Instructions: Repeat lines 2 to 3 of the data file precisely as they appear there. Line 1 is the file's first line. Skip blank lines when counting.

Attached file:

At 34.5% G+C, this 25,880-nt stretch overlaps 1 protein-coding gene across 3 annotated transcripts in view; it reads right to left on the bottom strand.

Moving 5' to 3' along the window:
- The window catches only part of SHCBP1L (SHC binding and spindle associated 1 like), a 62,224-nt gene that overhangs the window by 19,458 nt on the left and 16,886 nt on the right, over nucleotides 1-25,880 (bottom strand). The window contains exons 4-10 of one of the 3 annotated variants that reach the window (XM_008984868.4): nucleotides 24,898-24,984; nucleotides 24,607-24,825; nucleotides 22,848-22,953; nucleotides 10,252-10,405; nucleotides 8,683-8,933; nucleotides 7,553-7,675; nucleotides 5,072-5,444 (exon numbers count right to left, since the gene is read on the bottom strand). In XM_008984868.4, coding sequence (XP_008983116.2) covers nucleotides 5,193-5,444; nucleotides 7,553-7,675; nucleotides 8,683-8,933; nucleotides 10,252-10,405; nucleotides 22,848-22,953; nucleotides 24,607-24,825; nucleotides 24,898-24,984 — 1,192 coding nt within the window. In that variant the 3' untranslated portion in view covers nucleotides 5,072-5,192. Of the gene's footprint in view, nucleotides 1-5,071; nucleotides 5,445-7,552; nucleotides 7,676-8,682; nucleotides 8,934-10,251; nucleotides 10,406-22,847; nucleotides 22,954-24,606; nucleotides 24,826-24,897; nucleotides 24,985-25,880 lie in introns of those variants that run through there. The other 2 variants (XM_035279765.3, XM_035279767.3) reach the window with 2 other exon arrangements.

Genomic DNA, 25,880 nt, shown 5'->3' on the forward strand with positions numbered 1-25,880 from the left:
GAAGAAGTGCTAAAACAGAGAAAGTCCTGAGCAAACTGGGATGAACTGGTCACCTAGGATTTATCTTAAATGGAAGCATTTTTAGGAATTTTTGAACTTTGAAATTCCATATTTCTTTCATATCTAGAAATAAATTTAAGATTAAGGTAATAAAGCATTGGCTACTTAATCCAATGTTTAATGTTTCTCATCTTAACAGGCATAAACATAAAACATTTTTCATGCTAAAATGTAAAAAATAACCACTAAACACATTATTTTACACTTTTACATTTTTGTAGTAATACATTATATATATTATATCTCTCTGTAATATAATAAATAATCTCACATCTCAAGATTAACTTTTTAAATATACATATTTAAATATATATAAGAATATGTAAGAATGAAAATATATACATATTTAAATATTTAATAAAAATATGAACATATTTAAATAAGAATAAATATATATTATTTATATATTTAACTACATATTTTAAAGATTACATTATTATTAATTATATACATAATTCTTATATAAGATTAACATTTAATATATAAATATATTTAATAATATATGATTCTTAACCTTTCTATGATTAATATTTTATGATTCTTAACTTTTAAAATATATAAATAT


Moving 5' to 3' along the window:
- The window catches only part of SHCBP1L (SHC binding and spindle associated 1 like), a 62,224-nt gene that overhangs the window by 19,458 nt on the left and 16,886 nt on the right, over nucleotides 1-25,880 (bottom strand). The window contains exons 4-10 of one of the 3 annotated variants that reach the window (XM_008984868.4): nucleotides 24,898-24,984; nucleotides 24,607-24,825; nucleotides 22,848-22,953; nucleotides 10,252-10,405; nucleotides 8,683-8,933; nucleotides 7,553-7,675; nucleotides 5,072-5,444 (exon numbers count right to left, since the gene is read on the bottom strand). In XM_008984868.4, coding sequence (XP_008983116.2) covers nucleotides 5,193-5,444; nucleotides 7,553-7,675; nucleotides 8,683-8,933; nucleotides 10,252-10,405; nucleotides 22,848-22,953; nucleotides 24,607-24,825; nucleotides 24,898-24,984 — 1,192 coding nt within the window. In that variant the 3' untranslated portion in view covers nucleotides 5,072-5,192. Of the gene's footprint in view, nucleotides 1-5,071; nucleotides 5,445-7,552; nucleotides 7,676-8,682; nucleotides 8,934-10,251; nucleotides 10,406-22,847; nucleotides 22,954-24,606; nucleotides 24,826-24,897; nucleotides 24,985-25,880 lie in introns of those variants that run through there. The other 2 variants (XM_035279765.3, XM_035279767.3) reach the window with 2 other exon arrangements.